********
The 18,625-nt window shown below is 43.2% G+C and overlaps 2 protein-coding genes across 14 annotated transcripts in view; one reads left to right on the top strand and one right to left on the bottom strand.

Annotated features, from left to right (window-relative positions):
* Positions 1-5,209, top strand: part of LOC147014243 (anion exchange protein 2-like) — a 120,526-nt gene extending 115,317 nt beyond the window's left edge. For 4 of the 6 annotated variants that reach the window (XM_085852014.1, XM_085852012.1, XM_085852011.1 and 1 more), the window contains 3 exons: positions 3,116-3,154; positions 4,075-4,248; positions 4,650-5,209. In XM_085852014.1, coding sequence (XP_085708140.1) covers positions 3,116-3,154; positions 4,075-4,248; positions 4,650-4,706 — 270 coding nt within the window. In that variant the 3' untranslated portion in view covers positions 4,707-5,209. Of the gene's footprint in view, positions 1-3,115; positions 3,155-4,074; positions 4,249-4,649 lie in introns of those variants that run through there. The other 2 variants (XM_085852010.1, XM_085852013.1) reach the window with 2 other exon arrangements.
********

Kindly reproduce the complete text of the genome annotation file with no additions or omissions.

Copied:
The 18,625-nt window shown below is 43.2% G+C and overlaps 2 protein-coding genes across 14 annotated transcripts in view; one reads left to right on the top strand and one right to left on the bottom strand.

Annotated features, from left to right (window-relative positions):
* Positions 1-5,209, top strand: part of LOC147014243 (anion exchange protein 2-like) — a 120,526-nt gene extending 115,317 nt beyond the window's left edge. For 4 of the 6 annotated variants that reach the window (XM_085852014.1, XM_085852012.1, XM_085852011.1 and 1 more), the window contains 3 exons: positions 3,116-3,154; positions 4,075-4,248; positions 4,650-5,209. In XM_085852014.1, coding sequence (XP_085708140.1) covers positions 3,116-3,154; positions 4,075-4,248; positions 4,650-4,706 — 270 coding nt within the window. In that variant the 3' untranslated portion in view covers positions 4,707-5,209. Of the gene's footprint in view, positions 1-3,115; positions 3,155-4,074; positions 4,249-4,649 lie in introns of those variants that run through there. The other 2 variants (XM_085852010.1, XM_085852013.1) reach the window with 2 other exon arrangements.